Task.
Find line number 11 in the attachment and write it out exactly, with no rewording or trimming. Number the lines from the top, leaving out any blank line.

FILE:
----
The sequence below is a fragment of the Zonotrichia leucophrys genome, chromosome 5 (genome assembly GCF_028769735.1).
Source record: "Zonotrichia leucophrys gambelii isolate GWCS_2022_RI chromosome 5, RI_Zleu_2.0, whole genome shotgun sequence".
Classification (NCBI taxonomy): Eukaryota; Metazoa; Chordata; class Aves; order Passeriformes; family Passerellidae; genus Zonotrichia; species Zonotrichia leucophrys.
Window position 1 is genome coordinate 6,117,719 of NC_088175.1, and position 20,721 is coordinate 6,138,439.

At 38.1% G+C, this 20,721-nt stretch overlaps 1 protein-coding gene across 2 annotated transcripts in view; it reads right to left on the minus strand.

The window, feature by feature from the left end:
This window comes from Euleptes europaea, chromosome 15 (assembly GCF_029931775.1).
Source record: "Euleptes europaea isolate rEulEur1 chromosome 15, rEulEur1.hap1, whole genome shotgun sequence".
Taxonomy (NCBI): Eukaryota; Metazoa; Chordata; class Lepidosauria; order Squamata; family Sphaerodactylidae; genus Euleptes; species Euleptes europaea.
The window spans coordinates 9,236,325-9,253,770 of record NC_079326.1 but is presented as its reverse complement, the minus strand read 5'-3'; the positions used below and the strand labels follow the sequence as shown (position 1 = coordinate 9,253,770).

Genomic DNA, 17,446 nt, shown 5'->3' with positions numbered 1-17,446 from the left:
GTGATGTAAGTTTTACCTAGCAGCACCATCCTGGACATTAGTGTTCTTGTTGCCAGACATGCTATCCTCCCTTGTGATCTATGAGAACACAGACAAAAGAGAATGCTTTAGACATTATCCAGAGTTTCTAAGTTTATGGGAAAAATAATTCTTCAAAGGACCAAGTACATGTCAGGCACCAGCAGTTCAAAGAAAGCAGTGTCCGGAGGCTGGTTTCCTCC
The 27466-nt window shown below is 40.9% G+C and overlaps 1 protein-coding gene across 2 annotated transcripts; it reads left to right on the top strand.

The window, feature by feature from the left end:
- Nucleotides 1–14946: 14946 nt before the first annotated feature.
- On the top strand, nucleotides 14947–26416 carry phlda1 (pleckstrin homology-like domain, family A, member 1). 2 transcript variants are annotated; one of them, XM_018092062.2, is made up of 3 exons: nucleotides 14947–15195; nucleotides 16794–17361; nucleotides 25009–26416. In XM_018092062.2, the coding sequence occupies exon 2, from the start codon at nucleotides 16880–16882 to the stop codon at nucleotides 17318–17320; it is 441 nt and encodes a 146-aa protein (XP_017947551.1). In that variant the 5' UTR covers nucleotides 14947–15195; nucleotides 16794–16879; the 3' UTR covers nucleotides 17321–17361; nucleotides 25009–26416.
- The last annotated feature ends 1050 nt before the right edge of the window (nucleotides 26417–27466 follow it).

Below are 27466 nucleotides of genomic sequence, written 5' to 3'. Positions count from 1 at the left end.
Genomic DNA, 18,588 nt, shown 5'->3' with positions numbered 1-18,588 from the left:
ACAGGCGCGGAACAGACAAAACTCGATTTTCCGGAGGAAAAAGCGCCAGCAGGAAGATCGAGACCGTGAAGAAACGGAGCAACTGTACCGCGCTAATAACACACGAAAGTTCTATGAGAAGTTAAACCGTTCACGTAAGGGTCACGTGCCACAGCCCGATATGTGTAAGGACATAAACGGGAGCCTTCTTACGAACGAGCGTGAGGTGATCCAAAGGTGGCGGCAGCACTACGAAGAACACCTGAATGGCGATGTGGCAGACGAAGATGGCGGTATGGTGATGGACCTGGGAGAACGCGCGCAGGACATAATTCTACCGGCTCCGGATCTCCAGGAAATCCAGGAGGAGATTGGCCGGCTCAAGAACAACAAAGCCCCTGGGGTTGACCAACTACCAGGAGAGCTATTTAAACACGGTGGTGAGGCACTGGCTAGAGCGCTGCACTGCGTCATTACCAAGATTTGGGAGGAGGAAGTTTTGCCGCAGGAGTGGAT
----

Genomic DNA, 17,446 nt, shown 5'->3' with positions numbered 1-17,446 from the left: